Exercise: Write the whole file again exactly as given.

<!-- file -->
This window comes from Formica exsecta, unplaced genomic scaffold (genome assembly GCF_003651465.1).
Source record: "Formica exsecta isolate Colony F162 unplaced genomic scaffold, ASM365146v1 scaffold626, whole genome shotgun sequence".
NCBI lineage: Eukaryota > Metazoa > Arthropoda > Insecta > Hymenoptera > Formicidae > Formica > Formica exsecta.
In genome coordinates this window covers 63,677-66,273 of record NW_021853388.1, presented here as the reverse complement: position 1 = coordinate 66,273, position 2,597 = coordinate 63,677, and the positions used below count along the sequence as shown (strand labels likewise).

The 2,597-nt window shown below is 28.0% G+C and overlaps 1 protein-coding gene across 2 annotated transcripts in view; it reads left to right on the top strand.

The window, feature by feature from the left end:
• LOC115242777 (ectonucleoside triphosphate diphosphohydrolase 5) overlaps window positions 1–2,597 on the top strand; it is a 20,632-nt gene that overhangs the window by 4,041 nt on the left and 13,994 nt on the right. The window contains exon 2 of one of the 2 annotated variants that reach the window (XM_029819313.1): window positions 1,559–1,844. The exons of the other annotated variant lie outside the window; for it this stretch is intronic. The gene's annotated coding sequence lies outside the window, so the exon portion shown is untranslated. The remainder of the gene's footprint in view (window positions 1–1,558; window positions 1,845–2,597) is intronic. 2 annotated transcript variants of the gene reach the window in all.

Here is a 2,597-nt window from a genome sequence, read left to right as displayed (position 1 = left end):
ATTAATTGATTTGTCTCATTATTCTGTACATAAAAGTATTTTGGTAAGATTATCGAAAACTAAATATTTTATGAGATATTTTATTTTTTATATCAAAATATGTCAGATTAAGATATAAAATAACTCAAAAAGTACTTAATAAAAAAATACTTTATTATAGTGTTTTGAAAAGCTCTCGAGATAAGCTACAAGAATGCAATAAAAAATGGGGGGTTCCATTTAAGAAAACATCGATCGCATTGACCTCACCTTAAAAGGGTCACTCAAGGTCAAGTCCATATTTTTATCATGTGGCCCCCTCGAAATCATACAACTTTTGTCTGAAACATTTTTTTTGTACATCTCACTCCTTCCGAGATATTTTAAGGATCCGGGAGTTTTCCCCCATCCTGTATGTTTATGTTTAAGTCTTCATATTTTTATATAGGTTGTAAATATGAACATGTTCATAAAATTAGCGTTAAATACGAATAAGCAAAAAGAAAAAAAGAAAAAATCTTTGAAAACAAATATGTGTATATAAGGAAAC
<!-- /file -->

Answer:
This window comes from Formica exsecta, unplaced genomic scaffold (genome assembly GCF_003651465.1).
Source record: "Formica exsecta isolate Colony F162 unplaced genomic scaffold, ASM365146v1 scaffold626, whole genome shotgun sequence".
NCBI lineage: Eukaryota > Metazoa > Arthropoda > Insecta > Hymenoptera > Formicidae > Formica > Formica exsecta.
In genome coordinates this window covers 63,677-66,273 of record NW_021853388.1, presented here as the reverse complement: position 1 = coordinate 66,273, position 2,597 = coordinate 63,677, and the positions used below count along the sequence as shown (strand labels likewise).

The 2,597-nt window shown below is 28.0% G+C and overlaps 1 protein-coding gene across 2 annotated transcripts in view; it reads left to right on the top strand.

The window, feature by feature from the left end:
• LOC115242777 (ectonucleoside triphosphate diphosphohydrolase 5) overlaps window positions 1–2,597 on the top strand; it is a 20,632-nt gene that overhangs the window by 4,041 nt on the left and 13,994 nt on the right. The window contains exon 2 of one of the 2 annotated variants that reach the window (XM_029819313.1): window positions 1,559–1,844. The exons of the other annotated variant lie outside the window; for it this stretch is intronic. The gene's annotated coding sequence lies outside the window, so the exon portion shown is untranslated. The remainder of the gene's footprint in view (window positions 1–1,558; window positions 1,845–2,597) is intronic. 2 annotated transcript variants of the gene reach the window in all.

Here is a 2,597-nt window from a genome sequence, read left to right as displayed (position 1 = left end):
ATTAATTGATTTGTCTCATTATTCTGTACATAAAAGTATTTTGGTAAGATTATCGAAAACTAAATATTTTATGAGATATTTTATTTTTTATATCAAAATATGTCAGATTAAGATATAAAATAACTCAAAAAGTACTTAATAAAAAAATACTTTATTATAGTGTTTTGAAAAGCTCTCGAGATAAGCTACAAGAATGCAATAAAAAATGGGGGGTTCCATTTAAGAAAACATCGATCGCATTGACCTCACCTTAAAAGGGTCACTCAAGGTCAAGTCCATATTTTTATCATGTGGCCCCCTCGAAATCATACAACTTTTGTCTGAAACATTTTTTTTGTACATCTCACTCCTTCCGAGATATTTTAAGGATCCGGGAGTTTTCCCCCATCCTGTATGTTTATGTTTAAGTCTTCATATTTTTATATAGGTTGTAAATATGAACATGTTCATAAAATTAGCGTTAAATACGAATAAGCAAAAAGAAAAAAAGAAAAAATCTTTGAAAACAAATATGTGTATATAAGGAAAC